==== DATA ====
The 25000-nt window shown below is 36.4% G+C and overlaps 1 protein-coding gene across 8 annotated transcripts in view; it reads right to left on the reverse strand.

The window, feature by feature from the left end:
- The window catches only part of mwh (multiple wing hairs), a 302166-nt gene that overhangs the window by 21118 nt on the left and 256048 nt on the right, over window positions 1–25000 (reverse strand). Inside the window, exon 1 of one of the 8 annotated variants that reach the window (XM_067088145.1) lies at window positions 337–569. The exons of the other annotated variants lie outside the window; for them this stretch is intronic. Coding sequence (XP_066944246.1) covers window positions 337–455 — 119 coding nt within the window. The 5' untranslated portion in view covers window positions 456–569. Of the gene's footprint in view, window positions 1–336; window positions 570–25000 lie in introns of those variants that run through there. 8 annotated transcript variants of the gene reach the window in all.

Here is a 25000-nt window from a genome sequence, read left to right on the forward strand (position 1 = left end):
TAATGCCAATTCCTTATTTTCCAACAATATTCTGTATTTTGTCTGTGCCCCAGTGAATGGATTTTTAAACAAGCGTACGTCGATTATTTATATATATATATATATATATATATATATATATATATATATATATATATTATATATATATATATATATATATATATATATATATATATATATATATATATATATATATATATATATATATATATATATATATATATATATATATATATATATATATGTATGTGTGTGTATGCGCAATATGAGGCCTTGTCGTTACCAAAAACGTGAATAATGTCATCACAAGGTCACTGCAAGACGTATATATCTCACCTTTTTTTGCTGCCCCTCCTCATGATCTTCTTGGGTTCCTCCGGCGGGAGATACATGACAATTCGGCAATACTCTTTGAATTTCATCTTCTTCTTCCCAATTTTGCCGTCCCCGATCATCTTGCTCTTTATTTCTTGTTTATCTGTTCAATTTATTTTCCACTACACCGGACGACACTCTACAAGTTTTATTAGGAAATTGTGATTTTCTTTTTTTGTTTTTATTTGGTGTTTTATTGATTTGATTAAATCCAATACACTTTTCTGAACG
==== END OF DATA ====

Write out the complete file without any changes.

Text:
The 25000-nt window shown below is 36.4% G+C and overlaps 1 protein-coding gene across 8 annotated transcripts in view; it reads right to left on the reverse strand.

The window, feature by feature from the left end:
- The window catches only part of mwh (multiple wing hairs), a 302166-nt gene that overhangs the window by 21118 nt on the left and 256048 nt on the right, over window positions 1–25000 (reverse strand). Inside the window, exon 1 of one of the 8 annotated variants that reach the window (XM_067088145.1) lies at window positions 337–569. The exons of the other annotated variants lie outside the window; for them this stretch is intronic. Coding sequence (XP_066944246.1) covers window positions 337–455 — 119 coding nt within the window. The 5' untranslated portion in view covers window positions 456–569. Of the gene's footprint in view, window positions 1–336; window positions 570–25000 lie in introns of those variants that run through there. 8 annotated transcript variants of the gene reach the window in all.

Here is a 25000-nt window from a genome sequence, read left to right on the forward strand (position 1 = left end):
TAATGCCAATTCCTTATTTTCCAACAATATTCTGTATTTTGTCTGTGCCCCAGTGAATGGATTTTTAAACAAGCGTACGTCGATTATTTATATATATATATATATATATATATATATATATATATATATATATATATTATATATATATATATATATATATATATATATATATATATATATATATATATATATATATATATATATATATATATATATATATATATATATATATATATATATATATGTATGTGTGTGTATGCGCAATATGAGGCCTTGTCGTTACCAAAAACGTGAATAATGTCATCACAAGGTCACTGCAAGACGTATATATCTCACCTTTTTTTGCTGCCCCTCCTCATGATCTTCTTGGGTTCCTCCGGCGGGAGATACATGACAATTCGGCAATACTCTTTGAATTTCATCTTCTTCTTCCCAATTTTGCCGTCCCCGATCATCTTGCTCTTTATTTCTTGTTTATCTGTTCAATTTATTTTCCACTACACCGGACGACACTCTACAAGTTTTATTAGGAAATTGTGATTTTCTTTTTTTGTTTTTATTTGGTGTTTTATTGATTTGATTAAATCCAATACACTTTTCTGAACG